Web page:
By Jean Asselin
While I never intended “Don’t do ‘X’ in the fiction you submit” to become a continuing series, recent submissions point me once again in that direction.
Let ‘X’ be: “Your main character just had the adventure of their life but in the process has to shuffle off this mortal coil.” Or:
Why Your Point of View Character Can’t Die at the End
As a young reader, I once encountered the following riddle. “A woman once had a nightmare so horrible that she died in her sleep of a heart attack. A detective refused to believe in this story. Why?”
The exact same answer applies to your point of view (henceforth POV) character: if one dies at the end, without having had the chance to tell anyone the entire story in all its glorious details, how could it have possibly reached us?
Because most modern stories are written in close Third Person, with events described strictly from one character’s own senses to enhance realism, a story that ends with this character’s death begs the question I asked above—even more so for a First Person narrative, of course.
If your response is that we don’t know if there’s life after death, that’s fine but with one essential caveat: a story that reaches us from beyond the grave is such an impossible feat that it must, in and of itself, become the only story to be told here.
Objections such as “this is a constraint on creativity,” “a writer must respect the story,” and “this is an affront to the Freedom of Writing” are fair, so…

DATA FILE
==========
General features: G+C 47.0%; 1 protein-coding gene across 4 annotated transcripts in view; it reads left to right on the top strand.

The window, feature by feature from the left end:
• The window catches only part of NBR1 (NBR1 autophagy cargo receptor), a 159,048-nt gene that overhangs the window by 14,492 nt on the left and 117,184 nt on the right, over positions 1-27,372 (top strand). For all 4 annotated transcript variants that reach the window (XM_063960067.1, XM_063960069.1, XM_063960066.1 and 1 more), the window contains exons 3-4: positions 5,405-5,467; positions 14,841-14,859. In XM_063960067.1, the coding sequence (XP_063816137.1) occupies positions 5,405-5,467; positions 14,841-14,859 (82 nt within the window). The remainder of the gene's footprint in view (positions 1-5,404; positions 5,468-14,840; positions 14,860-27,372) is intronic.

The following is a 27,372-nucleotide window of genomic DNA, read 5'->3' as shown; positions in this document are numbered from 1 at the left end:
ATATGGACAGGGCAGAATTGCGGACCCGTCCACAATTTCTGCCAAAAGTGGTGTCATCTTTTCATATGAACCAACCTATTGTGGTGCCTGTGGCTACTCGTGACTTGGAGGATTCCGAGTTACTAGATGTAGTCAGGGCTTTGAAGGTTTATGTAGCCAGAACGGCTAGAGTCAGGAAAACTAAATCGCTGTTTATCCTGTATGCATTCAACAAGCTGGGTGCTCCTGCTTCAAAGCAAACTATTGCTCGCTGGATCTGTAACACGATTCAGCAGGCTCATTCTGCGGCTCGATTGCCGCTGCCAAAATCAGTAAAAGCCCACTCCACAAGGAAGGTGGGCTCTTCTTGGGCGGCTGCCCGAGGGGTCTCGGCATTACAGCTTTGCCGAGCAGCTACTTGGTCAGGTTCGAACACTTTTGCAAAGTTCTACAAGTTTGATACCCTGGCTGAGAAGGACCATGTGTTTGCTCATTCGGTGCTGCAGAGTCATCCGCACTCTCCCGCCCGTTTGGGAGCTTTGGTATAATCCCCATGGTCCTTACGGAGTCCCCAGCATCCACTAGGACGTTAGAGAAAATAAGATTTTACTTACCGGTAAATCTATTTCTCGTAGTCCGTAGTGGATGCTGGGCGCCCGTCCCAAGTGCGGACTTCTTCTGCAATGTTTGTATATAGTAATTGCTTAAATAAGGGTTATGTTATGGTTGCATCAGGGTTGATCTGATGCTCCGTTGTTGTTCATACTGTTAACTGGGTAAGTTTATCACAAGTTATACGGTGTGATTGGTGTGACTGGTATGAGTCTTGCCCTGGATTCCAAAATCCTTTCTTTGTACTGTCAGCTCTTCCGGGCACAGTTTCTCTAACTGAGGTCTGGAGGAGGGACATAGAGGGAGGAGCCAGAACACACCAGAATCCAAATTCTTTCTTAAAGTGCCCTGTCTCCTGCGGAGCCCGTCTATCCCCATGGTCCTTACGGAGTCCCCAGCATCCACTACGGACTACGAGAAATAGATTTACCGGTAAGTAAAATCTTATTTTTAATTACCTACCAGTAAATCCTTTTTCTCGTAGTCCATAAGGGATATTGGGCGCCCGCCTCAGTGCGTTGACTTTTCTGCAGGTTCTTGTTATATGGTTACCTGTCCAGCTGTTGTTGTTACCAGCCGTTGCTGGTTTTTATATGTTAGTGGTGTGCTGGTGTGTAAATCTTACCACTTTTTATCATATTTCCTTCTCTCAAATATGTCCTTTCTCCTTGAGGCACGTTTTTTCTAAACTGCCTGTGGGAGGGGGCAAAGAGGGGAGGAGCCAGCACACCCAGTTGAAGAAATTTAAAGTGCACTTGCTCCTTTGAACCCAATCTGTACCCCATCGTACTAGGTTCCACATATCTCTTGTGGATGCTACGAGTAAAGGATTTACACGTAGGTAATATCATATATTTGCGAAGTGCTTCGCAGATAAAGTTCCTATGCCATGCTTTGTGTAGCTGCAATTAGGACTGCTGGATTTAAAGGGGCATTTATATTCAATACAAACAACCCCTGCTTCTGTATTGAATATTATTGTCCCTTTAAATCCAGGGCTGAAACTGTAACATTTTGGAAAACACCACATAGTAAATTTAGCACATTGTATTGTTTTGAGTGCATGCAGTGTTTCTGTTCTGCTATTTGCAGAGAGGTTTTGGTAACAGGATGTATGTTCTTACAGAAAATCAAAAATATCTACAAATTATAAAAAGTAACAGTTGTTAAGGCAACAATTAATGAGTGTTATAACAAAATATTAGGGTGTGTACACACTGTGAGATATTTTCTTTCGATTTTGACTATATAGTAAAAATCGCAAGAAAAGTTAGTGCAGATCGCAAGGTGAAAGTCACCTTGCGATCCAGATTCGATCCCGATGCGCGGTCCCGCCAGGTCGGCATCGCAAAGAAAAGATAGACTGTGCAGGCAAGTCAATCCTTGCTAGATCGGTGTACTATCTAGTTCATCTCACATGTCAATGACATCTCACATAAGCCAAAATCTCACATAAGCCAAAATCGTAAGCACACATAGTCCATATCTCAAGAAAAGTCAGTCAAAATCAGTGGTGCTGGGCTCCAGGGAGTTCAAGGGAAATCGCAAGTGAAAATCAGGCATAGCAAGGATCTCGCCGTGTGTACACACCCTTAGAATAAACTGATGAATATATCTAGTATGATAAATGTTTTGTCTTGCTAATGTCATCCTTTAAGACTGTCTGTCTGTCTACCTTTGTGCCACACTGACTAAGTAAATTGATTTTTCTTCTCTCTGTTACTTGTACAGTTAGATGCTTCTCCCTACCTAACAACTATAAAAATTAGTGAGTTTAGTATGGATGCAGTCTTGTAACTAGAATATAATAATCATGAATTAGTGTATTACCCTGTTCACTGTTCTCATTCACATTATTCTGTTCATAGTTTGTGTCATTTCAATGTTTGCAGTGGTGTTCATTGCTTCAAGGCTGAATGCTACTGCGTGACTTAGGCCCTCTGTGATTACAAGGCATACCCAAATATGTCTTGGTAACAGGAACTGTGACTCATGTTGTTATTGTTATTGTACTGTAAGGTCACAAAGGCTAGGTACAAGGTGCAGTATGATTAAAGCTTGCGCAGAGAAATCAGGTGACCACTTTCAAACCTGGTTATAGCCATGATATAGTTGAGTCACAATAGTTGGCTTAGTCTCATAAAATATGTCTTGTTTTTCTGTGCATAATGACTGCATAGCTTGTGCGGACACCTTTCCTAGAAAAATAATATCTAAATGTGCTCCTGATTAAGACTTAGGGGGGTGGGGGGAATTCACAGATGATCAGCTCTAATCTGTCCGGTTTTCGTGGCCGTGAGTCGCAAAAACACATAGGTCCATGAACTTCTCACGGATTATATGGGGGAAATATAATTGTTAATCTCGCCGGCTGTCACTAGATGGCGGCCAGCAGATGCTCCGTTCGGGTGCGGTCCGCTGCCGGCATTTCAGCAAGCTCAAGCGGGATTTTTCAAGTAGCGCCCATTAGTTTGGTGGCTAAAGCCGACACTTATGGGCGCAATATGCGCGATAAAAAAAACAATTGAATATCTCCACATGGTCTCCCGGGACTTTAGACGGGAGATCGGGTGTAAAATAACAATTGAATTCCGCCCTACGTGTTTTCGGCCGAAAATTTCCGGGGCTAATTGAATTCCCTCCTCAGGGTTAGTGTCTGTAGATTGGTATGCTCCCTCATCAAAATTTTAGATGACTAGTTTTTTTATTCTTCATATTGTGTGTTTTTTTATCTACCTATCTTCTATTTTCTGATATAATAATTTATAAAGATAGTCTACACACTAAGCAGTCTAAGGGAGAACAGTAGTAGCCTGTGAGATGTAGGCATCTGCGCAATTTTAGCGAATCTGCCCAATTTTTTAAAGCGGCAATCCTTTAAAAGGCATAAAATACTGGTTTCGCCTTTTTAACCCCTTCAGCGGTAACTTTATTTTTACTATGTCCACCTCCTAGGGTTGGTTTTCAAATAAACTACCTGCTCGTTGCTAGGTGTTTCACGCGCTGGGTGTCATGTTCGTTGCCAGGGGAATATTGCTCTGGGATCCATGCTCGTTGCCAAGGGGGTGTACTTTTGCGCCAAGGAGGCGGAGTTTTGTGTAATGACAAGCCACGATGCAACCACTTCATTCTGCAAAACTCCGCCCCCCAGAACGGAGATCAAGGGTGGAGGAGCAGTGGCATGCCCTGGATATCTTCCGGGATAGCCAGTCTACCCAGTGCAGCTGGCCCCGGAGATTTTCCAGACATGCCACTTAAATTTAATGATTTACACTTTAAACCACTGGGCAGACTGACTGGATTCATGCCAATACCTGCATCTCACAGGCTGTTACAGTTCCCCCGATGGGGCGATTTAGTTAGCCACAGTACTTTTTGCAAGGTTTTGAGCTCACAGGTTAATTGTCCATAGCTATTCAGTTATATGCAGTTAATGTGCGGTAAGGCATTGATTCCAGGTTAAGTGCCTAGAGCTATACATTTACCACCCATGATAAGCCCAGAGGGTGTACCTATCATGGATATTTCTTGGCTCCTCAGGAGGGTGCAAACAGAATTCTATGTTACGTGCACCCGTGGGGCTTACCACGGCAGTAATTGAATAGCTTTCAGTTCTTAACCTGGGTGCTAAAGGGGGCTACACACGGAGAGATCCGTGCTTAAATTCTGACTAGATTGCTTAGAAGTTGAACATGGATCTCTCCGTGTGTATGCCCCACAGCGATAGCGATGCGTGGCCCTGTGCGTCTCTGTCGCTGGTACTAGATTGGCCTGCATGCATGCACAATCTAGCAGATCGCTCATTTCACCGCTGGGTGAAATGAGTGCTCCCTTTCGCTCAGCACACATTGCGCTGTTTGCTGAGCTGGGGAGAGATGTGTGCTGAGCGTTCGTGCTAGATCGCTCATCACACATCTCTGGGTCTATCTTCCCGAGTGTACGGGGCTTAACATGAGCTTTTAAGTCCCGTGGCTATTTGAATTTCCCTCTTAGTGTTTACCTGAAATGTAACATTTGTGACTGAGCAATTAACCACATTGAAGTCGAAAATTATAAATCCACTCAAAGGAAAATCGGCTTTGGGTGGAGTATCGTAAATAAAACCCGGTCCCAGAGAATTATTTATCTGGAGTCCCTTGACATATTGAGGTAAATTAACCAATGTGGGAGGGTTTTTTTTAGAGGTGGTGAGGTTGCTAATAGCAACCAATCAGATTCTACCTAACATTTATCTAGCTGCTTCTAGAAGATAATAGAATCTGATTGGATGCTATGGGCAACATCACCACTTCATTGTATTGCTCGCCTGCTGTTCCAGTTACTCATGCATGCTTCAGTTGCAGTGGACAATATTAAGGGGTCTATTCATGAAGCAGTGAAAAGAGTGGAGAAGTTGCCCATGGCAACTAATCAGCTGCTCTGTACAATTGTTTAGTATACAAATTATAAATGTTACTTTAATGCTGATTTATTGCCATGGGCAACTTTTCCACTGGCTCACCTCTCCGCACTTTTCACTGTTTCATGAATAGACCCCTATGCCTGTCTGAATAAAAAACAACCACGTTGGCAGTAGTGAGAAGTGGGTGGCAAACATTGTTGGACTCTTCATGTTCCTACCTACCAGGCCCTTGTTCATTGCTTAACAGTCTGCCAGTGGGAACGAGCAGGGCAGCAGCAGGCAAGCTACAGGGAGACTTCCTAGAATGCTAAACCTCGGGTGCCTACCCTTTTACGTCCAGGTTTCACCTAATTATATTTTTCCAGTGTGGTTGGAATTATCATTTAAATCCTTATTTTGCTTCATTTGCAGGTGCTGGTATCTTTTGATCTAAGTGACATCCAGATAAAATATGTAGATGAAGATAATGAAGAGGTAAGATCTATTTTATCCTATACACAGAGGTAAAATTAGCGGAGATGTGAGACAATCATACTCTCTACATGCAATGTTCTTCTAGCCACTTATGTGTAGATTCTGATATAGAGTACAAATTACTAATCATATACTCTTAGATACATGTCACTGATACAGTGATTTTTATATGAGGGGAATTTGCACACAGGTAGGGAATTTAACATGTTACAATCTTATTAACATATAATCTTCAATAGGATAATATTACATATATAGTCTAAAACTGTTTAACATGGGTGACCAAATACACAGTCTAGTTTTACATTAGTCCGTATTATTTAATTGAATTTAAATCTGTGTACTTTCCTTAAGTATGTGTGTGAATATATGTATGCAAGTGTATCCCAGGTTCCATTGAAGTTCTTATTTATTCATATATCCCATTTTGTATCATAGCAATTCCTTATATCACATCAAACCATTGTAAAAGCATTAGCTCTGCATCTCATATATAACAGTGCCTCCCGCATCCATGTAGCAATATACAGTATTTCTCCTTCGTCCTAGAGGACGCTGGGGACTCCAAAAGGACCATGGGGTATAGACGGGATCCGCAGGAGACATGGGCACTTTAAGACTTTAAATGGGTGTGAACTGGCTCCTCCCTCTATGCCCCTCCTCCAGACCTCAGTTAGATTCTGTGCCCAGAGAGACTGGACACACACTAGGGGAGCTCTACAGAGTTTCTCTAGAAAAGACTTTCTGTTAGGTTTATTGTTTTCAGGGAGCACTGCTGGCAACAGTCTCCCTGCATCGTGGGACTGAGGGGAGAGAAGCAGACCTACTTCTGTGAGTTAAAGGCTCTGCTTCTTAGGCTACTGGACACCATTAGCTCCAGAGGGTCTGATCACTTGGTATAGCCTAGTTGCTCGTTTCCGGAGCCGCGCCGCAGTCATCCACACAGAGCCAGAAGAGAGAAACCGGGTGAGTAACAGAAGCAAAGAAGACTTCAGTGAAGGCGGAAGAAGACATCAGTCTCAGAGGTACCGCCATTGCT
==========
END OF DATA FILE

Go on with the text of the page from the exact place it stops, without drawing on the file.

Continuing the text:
… I hereby call to the stand our namesake, author, scholar, teacher, and professor emeritus James E. Gunn. In distinguishing Science Fiction from Fantasy, he points out that both are the literature of discontinuity—the world depicted in the story is clearly different from the one we live in—except that in Science Fiction you can trace a path from here to there.
My position is this: If your POV character dies without having somehow recorded their story, then such a clear, traceable path does not exist and your story is no longer valid. Disbelief is thereby suspended. I am thrown out of the story.
When I write, “having somehow recorded the story”, I mean precisely that. It nearly happened in a story submitted to James Gunn’s Ad Astra, with the POV character having a chance to record his brain’s contents in the penultimate scene, an opportunity the writer chose not to seize but could have.
By no means does this imply you cannot have an open-ended story. It may stop when the POV has the business end of a gun pointed between the eyes, or is at the edge of a cliff pondering the meaning of life, or ready to turn on an Extra-Large Hadron Collider that may or may not annihilate the universe. The point being that the character’s ultimate demise has not yet happened, and there are multiple outcomes, of which most allow the reader to trace a path from here to there.